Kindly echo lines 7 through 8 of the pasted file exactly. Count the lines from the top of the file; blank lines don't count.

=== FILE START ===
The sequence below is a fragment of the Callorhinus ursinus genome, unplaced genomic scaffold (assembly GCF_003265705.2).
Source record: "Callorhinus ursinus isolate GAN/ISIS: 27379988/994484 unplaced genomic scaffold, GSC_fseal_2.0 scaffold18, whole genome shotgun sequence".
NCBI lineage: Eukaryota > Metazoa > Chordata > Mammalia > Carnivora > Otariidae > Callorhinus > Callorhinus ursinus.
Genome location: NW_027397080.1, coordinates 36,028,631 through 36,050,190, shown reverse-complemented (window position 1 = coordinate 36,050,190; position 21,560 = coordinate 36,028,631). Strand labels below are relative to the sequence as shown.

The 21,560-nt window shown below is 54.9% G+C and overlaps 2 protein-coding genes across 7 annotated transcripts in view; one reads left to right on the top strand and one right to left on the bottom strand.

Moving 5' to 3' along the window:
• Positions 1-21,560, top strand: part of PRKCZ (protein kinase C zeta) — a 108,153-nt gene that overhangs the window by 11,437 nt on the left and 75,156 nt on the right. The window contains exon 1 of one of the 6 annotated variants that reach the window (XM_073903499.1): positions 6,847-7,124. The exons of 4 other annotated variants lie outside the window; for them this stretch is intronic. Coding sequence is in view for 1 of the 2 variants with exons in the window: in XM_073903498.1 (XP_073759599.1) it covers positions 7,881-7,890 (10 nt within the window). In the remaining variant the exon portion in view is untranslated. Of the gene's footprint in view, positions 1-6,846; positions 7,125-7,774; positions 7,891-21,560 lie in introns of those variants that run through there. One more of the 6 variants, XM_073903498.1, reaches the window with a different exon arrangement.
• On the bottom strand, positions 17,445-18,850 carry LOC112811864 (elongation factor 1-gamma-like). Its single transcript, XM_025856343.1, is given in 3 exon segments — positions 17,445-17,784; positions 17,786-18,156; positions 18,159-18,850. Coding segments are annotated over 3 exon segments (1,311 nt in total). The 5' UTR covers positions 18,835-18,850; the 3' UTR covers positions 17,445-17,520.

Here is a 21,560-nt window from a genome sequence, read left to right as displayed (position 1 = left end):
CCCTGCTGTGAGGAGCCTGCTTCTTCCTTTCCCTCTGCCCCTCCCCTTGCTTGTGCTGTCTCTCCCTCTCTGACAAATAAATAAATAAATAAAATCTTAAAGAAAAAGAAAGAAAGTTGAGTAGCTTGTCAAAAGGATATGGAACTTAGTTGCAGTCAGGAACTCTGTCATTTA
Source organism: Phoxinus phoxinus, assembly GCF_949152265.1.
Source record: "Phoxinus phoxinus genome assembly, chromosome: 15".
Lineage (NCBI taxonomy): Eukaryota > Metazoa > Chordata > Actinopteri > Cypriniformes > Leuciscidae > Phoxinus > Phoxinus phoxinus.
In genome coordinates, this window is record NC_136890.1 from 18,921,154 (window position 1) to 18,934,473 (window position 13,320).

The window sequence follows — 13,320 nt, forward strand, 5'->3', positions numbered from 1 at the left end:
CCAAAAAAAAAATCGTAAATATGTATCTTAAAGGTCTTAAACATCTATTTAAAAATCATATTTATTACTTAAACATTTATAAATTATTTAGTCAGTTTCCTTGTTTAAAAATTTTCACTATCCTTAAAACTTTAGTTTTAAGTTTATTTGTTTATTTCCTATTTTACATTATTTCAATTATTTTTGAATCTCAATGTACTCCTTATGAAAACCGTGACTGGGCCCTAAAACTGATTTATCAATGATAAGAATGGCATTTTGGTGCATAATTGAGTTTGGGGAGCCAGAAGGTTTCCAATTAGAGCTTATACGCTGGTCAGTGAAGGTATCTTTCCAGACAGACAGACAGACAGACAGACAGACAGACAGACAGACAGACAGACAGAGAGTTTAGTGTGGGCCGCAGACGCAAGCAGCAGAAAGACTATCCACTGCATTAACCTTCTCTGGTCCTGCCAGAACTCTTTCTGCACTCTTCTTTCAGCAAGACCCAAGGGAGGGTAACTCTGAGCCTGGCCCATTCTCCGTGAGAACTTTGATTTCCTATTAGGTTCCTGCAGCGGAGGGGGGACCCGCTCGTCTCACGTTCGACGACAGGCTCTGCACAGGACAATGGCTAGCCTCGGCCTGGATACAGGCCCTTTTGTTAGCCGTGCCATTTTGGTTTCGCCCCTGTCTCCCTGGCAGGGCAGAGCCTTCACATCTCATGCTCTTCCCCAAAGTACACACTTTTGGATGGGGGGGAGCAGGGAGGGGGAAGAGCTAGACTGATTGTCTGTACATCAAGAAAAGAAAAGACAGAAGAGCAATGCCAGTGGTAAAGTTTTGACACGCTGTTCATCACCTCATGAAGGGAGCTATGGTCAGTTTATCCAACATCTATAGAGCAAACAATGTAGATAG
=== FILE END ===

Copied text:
• Positions 1-21,560, top strand: part of PRKCZ (protein kinase C zeta) — a 108,153-nt gene that overhangs the window by 11,437 nt on the left and 75,156 nt on the right. The window contains exon 1 of one of the 6 annotated variants that reach the window (XM_073903499.1): positions 6,847-7,124. The exons of 4 other annotated variants lie outside the window; for them this stretch is intronic. Coding sequence is in view for 1 of the 2 variants with exons in the window: in XM_073903498.1 (XP_073759599.1) it covers positions 7,881-7,890 (10 nt within the window). In the remaining variant the exon portion in view is untranslated. Of the gene's footprint in view, positions 1-6,846; positions 7,125-7,774; positions 7,891-21,560 lie in introns of those variants that run through there. One more of the 6 variants, XM_073903498.1, reaches the window with a different exon arrangement.
• On the bottom strand, positions 17,445-18,850 carry LOC112811864 (elongation factor 1-gamma-like). Its single transcript, XM_025856343.1, is given in 3 exon segments — positions 17,445-17,784; positions 17,786-18,156; positions 18,159-18,850. Coding segments are annotated over 3 exon segments (1,311 nt in total). The 5' UTR covers positions 18,835-18,850; the 3' UTR covers positions 17,445-17,520.